There was a conversation in a meeting at work the other day, concerning computer science graduates.  It ran along the line that it was possible to come out of university with a hot talent and walk into a high paying job.  So far, so good.  The problem being that in a matter of years newer graduates, up skilled with the latest code and resources would emerge and all of a sudden it seems that our original graduate is lagging, and indeed would find themselves on the scrap heap; career-wise.  One of my co-workers suggested that this was why M.Sc courses remain very popular for CompScis looking to retrain and re-enter the workplace elsewhere.

I thought this sounded a terrible shame, and whilst it isn’t something that I’ve any particular personal knowledge of I could well believe that this could be the case.  I was still thinking about it today walking into work.  As an aside walking to work on sunny spring mornings is wonderful – even when work sucks you at least turn up in a good mood.  It also frees your mind for thinking, which is clearly what I was doing today. 

This whole tale of this problem for CompScis reminded me of the short story by Issac Asmiov “Olympics”.  Well worth reading (as I believe most of his work is) it tells the seemingly sad tale of a future where everyone has their career knowledge imprinted into them by machine, and ready to work from the get go.  The titular Olympics refers to the competition where these skilled youngsters compete for jobs and praise.  The hero of the story though can’t be programmed in this way and spends most of the story raging about it, until he discovers that those that can’t be programmed are actually the original thinkers and true geniuses of the day.  Everyone else finds that after a while their knowledge is superseded by a newer breed of imprinted student.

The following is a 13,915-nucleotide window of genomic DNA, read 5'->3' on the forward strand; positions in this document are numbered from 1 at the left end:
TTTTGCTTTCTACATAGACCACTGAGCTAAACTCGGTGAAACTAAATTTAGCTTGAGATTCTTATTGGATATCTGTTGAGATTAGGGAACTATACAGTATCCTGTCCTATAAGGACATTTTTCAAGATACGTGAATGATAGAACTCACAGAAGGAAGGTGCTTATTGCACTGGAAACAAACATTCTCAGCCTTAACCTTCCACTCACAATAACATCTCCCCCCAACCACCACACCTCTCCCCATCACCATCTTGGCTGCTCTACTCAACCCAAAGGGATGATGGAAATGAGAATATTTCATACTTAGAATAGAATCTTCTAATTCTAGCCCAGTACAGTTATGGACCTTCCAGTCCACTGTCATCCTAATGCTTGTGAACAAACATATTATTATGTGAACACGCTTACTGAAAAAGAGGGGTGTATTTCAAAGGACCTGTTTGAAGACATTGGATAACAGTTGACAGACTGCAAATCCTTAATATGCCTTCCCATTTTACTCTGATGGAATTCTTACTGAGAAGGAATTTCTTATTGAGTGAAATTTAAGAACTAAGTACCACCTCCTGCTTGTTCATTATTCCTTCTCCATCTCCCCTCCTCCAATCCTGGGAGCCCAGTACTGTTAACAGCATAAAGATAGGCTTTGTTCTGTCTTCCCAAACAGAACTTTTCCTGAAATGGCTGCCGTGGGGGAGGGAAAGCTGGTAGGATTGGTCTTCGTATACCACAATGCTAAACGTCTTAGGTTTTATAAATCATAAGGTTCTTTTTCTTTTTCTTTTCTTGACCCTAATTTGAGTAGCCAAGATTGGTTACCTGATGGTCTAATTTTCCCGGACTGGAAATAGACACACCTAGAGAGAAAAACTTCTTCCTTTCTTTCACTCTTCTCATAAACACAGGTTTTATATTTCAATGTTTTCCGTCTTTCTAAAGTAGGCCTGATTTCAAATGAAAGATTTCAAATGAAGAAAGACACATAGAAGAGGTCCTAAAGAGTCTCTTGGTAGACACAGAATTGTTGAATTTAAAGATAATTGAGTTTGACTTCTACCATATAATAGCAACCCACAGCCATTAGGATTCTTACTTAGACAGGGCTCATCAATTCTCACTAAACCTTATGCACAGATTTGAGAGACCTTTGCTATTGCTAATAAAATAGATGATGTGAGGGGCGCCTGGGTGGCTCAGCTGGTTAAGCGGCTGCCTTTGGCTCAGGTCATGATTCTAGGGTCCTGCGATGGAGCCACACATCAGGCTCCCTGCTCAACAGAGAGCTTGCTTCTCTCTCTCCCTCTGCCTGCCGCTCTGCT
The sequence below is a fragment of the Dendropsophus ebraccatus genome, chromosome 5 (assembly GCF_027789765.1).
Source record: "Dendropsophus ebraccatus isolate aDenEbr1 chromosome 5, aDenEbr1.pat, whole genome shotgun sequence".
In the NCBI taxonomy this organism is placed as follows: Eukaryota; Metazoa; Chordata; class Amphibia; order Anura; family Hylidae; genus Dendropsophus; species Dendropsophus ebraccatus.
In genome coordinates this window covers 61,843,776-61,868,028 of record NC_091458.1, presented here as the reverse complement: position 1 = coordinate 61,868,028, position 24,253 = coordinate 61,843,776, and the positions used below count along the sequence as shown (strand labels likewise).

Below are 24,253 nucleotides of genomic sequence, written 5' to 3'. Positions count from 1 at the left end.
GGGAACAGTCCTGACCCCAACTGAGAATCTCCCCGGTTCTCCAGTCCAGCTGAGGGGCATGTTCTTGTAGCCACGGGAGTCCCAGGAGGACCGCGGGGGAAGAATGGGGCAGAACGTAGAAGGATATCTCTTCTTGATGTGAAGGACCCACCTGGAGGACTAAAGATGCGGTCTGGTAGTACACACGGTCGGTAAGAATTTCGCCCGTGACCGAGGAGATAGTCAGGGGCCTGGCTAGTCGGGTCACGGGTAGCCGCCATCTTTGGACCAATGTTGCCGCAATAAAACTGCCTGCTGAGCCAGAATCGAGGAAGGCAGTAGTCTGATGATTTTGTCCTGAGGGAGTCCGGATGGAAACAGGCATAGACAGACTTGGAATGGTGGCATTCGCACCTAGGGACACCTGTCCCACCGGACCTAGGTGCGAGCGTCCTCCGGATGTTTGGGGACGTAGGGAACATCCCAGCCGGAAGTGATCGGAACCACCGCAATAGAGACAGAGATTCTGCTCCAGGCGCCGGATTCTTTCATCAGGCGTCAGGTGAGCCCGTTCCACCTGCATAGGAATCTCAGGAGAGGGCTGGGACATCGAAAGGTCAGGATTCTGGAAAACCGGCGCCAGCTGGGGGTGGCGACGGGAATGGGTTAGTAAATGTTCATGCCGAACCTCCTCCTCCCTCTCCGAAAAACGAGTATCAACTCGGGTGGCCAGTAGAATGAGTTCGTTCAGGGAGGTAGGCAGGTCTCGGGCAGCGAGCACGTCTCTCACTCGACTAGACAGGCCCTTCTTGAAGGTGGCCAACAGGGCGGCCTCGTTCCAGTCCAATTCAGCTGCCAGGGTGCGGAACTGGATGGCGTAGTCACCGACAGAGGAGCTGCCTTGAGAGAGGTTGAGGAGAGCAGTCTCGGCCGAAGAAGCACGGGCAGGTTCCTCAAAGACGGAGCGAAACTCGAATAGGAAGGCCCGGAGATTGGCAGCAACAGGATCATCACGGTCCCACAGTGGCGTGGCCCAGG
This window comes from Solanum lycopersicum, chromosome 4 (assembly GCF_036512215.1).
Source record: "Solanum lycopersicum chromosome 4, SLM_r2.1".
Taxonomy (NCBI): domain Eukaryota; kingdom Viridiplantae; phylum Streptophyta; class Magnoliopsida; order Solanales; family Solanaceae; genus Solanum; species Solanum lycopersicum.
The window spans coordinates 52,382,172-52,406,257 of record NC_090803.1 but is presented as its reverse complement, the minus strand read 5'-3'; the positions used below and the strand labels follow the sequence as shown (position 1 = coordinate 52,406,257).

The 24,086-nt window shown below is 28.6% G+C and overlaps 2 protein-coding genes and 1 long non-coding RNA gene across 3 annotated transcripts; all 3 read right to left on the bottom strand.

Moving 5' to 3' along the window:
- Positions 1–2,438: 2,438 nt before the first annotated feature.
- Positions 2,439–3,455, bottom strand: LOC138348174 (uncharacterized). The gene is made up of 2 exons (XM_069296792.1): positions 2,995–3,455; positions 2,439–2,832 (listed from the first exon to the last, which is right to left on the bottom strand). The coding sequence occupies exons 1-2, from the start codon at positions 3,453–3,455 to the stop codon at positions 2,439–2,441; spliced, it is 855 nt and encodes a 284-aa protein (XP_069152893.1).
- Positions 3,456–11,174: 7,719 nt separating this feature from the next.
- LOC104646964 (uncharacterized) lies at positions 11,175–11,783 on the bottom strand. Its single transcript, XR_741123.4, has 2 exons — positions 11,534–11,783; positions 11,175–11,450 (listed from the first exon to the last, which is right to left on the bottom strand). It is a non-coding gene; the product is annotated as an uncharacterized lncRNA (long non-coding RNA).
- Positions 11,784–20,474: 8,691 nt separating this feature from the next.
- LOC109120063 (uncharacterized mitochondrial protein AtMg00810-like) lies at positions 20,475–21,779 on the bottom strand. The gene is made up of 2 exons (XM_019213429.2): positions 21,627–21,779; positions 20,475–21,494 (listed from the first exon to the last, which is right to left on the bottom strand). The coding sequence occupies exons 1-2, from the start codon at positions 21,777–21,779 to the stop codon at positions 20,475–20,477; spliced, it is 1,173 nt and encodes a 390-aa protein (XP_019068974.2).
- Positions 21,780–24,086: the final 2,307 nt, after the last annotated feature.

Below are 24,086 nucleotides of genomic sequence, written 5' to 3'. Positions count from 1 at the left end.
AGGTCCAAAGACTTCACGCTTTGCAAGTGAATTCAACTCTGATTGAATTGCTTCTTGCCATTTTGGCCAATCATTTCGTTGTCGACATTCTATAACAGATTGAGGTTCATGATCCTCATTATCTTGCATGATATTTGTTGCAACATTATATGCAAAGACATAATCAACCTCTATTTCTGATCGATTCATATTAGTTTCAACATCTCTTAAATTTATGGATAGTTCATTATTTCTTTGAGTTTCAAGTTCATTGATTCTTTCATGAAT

A bit like our CompSci example perhaps? 

I kept thinking about it and it struck me that today’s student is trained to pass SATs, GCSEs and A levels; and then increasingly comes to university wanting to be imprinted with their degree and off into a job.  Only a very small numbers of original thinkers seem to enter HE these days, which is to the detriment of us all; not just those of us in higher education.  And with the continuing push for student centred learning provision, it seems that all we will continue to do is feed this treadmill and risk diminishing the tiny sparks of genius and original thinking to the point that they are no longer visible.

Or maybe we already have?


2 thoughts on “Olympian

  1. Don’t know the answer and I’m a simple soul, but I’ve always thought the larger the numbers put into groups the more literally soul destroying and mindless anything becomes, including education. Perhaps thats not inevitable but it often works out that way. People just can’t help going through the motions because you can’t possibly have any genuine interaction or communication or ideas on a mass scale. Similarly all these things really need time, a long time to grow.


  2. If I knew the answers I wouldn’t have asked the question. Interestingly only yesterday I taught a RefWorks session where two students both asked me “Will we be assessed on this?” when I said no their response was “So I don’t need to know it then?” *sigh* And these are future biomedical specialists.

    Agree with you about the size of groups – the best teacher:student ration is 1-2-1, and I made sure those yesterday knew that we offered that kind of service. But with rising numbers if all our students took that up we’d be horrifically overwhelmed in no time at all.


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